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It is a very interesting aspect of this play that before we even meet Macbeth in person we are given a presentation of his character by others. In this case, Duncan, the King of Scotland, waiting to hear for news of how the battle is going, is given an account of Macbeth's valour, bravery and pugnacious spirit that, if we believe the account of the Captain in this scene, turned the tide of the battle in Duncan's favour. Note what the Captain says:
For brave Macbeth (well he deserves that name),
Disdaining Fortune, with his brandish'd steel,
Which smok'd with bloody execution,
Like Valour's minion, carv'd out his passage,
Till he fac'd the slave;
Which ne'er shook hands, nor bade farwell to him,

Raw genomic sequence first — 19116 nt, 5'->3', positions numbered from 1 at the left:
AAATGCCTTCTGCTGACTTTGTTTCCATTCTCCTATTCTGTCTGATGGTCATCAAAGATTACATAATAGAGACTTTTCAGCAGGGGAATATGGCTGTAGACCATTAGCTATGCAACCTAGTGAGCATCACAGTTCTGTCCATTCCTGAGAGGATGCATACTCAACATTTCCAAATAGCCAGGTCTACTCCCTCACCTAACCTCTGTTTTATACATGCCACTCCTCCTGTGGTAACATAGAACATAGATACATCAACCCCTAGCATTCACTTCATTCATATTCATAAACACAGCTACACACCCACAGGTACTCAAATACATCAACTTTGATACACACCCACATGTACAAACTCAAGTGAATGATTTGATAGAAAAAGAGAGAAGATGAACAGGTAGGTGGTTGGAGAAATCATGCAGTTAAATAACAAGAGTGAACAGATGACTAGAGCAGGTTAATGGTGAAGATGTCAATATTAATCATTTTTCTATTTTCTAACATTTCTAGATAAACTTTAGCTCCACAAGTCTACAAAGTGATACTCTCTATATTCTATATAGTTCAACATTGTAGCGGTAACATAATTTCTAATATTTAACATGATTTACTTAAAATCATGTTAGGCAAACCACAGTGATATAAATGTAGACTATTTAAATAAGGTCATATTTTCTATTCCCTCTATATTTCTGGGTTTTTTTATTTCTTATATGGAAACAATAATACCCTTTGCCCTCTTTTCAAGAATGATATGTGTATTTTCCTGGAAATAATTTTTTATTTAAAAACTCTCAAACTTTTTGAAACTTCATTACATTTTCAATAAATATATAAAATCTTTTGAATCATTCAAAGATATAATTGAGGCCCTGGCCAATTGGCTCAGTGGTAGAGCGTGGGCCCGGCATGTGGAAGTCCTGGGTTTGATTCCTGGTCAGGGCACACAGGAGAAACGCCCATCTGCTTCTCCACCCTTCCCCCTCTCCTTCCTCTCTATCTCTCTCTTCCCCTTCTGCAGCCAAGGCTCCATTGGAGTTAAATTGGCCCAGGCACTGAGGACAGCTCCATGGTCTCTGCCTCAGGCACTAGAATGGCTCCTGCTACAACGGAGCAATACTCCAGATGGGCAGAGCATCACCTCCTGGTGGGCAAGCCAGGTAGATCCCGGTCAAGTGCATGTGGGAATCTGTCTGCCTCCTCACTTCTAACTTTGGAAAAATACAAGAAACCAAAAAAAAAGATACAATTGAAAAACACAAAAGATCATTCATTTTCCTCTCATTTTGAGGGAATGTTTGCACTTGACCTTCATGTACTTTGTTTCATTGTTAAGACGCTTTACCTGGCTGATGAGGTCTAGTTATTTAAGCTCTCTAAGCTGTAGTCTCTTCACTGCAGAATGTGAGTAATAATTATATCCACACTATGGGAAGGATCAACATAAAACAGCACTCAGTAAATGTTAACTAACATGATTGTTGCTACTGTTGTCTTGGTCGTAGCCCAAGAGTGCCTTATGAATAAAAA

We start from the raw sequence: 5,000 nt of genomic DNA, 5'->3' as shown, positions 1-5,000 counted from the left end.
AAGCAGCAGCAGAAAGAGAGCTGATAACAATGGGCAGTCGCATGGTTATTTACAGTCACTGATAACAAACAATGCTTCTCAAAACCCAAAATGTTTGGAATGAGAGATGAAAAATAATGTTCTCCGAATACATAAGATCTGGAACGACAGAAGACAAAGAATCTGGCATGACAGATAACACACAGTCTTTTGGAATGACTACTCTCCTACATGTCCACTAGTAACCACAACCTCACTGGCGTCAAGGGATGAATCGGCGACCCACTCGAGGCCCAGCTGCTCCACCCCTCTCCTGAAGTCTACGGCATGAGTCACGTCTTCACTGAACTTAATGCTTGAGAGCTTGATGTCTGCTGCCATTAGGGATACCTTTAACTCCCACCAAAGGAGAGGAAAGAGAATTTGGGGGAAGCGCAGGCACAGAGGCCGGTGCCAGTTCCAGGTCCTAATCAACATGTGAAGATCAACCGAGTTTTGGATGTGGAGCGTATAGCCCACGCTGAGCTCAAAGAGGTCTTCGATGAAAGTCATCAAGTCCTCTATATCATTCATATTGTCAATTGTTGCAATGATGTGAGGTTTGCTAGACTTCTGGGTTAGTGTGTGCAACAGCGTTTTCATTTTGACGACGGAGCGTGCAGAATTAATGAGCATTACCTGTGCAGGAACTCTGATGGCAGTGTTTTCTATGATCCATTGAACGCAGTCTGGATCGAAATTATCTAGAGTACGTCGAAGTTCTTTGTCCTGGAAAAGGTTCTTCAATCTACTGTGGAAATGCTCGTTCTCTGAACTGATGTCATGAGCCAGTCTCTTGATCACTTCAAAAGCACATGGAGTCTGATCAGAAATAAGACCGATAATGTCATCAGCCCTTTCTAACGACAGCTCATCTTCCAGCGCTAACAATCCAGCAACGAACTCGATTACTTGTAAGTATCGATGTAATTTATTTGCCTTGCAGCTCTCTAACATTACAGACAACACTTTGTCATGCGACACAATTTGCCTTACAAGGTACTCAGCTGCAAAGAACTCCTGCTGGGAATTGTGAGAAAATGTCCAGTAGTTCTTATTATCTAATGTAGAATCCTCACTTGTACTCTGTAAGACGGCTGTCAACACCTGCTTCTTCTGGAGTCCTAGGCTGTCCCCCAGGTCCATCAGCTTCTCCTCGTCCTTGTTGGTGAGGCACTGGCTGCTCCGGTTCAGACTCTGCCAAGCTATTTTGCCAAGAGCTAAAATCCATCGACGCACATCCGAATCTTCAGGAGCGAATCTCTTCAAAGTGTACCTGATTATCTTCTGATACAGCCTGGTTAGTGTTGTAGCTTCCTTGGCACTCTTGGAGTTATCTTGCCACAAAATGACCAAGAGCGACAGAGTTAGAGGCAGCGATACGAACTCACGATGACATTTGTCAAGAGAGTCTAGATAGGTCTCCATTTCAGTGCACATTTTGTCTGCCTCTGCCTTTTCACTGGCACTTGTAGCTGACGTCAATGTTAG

Till he unseam'd him from the nave to th'chops,
And fix'd his head upon our battlements.
Aspects to focus on in this description include Macbeth's valour, but also the bloody nature of the punishments he exacts upon the treacherous Macdonwald. The gruesome and graphic nature of what he does to his enemy seems to foreshadow his capacity to commit other gruesome and graphic acts, such as the murder of Duncan and the slaughter of Macduff's family. Macbeth is elsewhere described as "Belladonna's bridegroom," refering to the Roman goddess of war. We thus are given the impression of a brave but ruthless, bloody individual who is skilled in war and battle and has the confidence of his king.
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